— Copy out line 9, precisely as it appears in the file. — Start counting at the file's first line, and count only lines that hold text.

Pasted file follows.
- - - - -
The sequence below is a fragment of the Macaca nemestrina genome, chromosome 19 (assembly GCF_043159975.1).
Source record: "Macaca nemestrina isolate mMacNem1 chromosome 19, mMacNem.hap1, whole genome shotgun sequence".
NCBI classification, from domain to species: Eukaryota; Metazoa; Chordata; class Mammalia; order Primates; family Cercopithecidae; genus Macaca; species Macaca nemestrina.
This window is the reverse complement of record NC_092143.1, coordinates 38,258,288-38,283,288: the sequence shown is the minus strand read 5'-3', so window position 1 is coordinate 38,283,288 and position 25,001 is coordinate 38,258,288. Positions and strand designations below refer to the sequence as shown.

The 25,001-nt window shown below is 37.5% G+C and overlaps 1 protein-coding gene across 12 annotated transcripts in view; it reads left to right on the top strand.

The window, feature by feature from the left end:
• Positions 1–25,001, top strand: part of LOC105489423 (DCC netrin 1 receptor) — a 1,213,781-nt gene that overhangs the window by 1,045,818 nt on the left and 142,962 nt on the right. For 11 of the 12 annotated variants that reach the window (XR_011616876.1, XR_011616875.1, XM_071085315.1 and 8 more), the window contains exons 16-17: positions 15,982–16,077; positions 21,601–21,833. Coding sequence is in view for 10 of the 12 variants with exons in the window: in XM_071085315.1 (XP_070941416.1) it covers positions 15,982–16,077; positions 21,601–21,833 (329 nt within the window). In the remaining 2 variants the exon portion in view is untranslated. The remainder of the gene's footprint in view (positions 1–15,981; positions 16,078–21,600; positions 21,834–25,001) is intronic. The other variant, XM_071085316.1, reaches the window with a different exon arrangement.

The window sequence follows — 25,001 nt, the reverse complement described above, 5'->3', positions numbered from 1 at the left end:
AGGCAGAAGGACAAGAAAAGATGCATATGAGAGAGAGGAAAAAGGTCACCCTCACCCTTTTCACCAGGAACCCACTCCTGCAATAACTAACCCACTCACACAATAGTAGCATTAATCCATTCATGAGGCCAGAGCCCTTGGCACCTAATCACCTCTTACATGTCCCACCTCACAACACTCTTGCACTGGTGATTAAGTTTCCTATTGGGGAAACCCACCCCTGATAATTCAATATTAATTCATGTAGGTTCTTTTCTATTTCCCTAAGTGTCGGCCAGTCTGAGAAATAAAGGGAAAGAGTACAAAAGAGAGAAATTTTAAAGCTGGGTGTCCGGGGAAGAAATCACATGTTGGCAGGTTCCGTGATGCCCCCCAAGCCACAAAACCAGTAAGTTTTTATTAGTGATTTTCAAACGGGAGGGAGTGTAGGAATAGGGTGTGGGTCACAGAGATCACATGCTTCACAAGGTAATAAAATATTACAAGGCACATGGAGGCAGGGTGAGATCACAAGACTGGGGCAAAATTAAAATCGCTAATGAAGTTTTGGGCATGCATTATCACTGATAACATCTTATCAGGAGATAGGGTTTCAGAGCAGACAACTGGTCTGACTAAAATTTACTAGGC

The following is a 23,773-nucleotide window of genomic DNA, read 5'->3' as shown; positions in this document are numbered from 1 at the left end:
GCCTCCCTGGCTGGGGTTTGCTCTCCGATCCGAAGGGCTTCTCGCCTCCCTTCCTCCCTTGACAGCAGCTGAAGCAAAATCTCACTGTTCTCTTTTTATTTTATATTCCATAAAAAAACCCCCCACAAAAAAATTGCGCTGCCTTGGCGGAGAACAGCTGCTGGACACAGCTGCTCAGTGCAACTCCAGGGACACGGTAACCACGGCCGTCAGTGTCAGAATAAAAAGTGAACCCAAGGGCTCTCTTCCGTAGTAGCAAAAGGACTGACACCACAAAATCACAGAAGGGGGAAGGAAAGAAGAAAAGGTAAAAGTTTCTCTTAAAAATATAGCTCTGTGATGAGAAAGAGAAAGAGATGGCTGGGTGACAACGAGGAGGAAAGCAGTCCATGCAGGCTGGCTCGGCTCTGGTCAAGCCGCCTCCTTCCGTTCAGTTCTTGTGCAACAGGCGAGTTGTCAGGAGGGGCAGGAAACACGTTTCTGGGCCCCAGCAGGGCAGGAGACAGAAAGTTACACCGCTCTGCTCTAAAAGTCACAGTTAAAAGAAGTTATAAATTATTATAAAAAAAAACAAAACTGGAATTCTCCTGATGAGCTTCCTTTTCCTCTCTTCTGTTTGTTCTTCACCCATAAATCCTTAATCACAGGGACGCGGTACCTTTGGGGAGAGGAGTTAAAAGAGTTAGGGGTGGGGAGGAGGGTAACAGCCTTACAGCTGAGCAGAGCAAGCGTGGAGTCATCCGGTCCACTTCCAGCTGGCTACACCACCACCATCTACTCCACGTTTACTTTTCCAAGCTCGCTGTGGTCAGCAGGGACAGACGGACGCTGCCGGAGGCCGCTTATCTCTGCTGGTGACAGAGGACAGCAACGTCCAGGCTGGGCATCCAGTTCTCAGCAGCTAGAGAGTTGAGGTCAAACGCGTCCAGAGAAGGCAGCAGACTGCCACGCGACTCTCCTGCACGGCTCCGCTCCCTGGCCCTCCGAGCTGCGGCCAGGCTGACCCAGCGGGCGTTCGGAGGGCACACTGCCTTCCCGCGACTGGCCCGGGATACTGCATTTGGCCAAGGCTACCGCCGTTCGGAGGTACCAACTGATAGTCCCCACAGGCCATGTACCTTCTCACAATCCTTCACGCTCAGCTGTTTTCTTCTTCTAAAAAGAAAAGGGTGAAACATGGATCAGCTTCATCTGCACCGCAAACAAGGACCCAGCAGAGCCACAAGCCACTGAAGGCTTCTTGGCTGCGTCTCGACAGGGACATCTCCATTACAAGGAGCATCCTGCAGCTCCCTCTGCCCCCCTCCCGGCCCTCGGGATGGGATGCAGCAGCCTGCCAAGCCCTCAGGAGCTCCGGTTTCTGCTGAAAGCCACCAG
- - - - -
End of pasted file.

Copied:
AGGCAGAAGGACAAGAAAAGATGCATATGAGAGAGAGGAAAAAGGTCACCCTCACCCTTTTCACCAGGAACCCACTCCTGCAATAACTAACCCACTCACACAATAGTAGCATTAATCCATTCATGAGGCCAGAGCCCTTGGCACCTAATCACCTCTTACATGTCCCACCTCACAACACTCTTGCACTGGTGATTAAGTTTCCTATTGGGGAAACCCACCCCTGATAATTCAATATTAATTCATGTAGGTTCTTTTCTATTTCCCTAAGTGTCGGCCAGTCTGAGAAATAAAGGGAAAGAGTACAAAAGAGAGAAATTTTAAAGCTGGGTGTCCGGGGAAGAAATCACATGTTGGCAGGTTCCGTGATGCCCCCCAAGCCACAAAACCAGTAAGTTTTTATTAGTGATTTTCAAACGGGAGGGAGTGTAGGAATAGGGTGTGGGTCACAGAGATCACATGCTTCACAAGGTAATAAAATATTACAAGGCACATGGAGGCAGGGTGAGATCACAAGACTGGGGCAAAATTAAAATCGCTAATGAAGTTTTGGGCATGCATTATCACTGATAACATCTTATCAGGAGATAGGGTTTCAGAGCAGACAACTGGTCTGACTAAAATTTACTAGGC